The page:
I’m always excited before heading out to a concert. Sometimes I have a pretty good idea of what I am going to see, sometimes not, but I always expect that I am going to get something cool out of the experience and enjoy my evening. I can’t see all the shows I’d like to that come through Seattle, so I pick the ones I really just don’t want to miss. I bought my tickets to see Brian Jonestown Massacre at Neumos many months ago, when summer seemed a long way off. I had never been able to see them play live before. I’m a big fan of their poppy-psycho-psychedelia-drone.

About an hour or so into BJM’s set, I ended up bailing, which is something that is an extreme rarity for me. Crowd problems? No, everyone was pretty mellow. Venue problems? No, I was right where I wanted to be, leaning on the balcony overlooking the side of the stage. Tired? Hot? Sweaty? Yes to all three, but that’s never enough to get me to leave a gig.

I left because I was bored. That bored. It just wasn’t worth staying to the end, because after so wanting to be engaged into the music, I just was not. I don’t know that I have ever had to write a non-positive review of a headline act here, because I LIKE the bands I go to see! But I was bored, a chunk of the crowd seemed bored or just mildly into it, and worst of all, Brian Jonestown Massacre seemed profoundly bored themselves. For me, that’s rock n’ roll cyanide. I would have rather seen a trainwreck than lackluster, and of course a great performance rather than a trainwreck. But song after song after song after song was indistinguishable from the last. I kept hoping the next one would be better, and it wasn’t. It didn’t help that the instrumentation, with EIGHT musicians onstage, was almost identical on each song, with FOUR guitars playing the SAME three or four chords IDENTICALLY. Why??? Instead of getting into a groove, the band dug a rut.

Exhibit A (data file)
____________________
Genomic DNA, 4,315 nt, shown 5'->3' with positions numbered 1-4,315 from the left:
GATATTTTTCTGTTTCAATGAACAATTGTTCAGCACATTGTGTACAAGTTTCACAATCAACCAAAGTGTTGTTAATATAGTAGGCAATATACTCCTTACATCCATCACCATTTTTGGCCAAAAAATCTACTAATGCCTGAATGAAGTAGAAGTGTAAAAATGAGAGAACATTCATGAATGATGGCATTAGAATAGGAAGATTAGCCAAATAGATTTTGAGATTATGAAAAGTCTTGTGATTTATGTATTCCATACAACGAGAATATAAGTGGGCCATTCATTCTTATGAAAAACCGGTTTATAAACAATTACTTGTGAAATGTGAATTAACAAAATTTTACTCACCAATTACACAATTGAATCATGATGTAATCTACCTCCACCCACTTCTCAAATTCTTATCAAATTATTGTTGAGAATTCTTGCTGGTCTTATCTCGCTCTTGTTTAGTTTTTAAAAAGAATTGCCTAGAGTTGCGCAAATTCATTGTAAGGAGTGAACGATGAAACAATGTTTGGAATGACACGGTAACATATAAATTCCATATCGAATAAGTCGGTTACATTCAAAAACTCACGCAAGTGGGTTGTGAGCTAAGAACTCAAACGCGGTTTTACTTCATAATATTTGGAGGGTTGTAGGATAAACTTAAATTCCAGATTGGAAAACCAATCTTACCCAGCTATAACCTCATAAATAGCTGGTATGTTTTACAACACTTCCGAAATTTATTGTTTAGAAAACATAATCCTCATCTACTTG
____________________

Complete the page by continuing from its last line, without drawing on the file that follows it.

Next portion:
This time, the bright spot to the night was the opening act. Federale is one of the most unique bands I’ve seen. BJM bassist/guitarist Collin Hegna and a cast of other multi-instrumentalists deliver a witty and faithful tribute to the great Spaghetti Western movie soundtracks of the 1960s – think Ennio Morricone come to life, amplified. The crowd seemed a little puzzled at first, and then I started spotting these big grins coming to their faces as Federale brought out wooden Indian flutes, a melodica, trumpet, pounding doubled drums, melodies whistled coolly instead of sung. A surprise was opera-trained Maria Karlin, whose soaring voice perfectly complimented the eerie twang and desert dryness of the music. Impressive, fun, and well-executed. Here’s a short vid I shot – find out more about Federale on their MySpace site.

Clearing the small stage from one big bunch of musicians to the next big bunch of musicians took awhile, but Brian Jonestown Massacre eventually came on to big cheers and applause. Here’s one of their better-known songs, “Servo.” The blip in the middle is because someone handed me a bottle of water. Bad timing.

It probably didn’t help my experience that I had leader/founder/singer/songwriter/guitarist/etc. Anton Newcombe’s back to me all night, and that the girl standing next to me stunk of stale body odor and onion rings. Props to drummer Dan Allaire, who was hitting hard all night long; it was just too bad that no one else seemed to be matching his effort. The most I will say about tambourinist Joel Gion is that he is the Linda McCartney of Brian Jonestown Massacre. I’m thinking about joining Black Rebel Motorcycle Club for the next 20 years as a triangle player. Ding. Ding. Ding.

Sigh. Don’t get me wrong. It wasn’t a terrible show. At times I was moving along with the others, nodding my head and such (and not in that pesky heroin way), glad to hear several of my favorite songs. But for me, Brian Jonestown Massacre shines far more in their recorded work than in live performance, and that is where my appreciation of them will remain.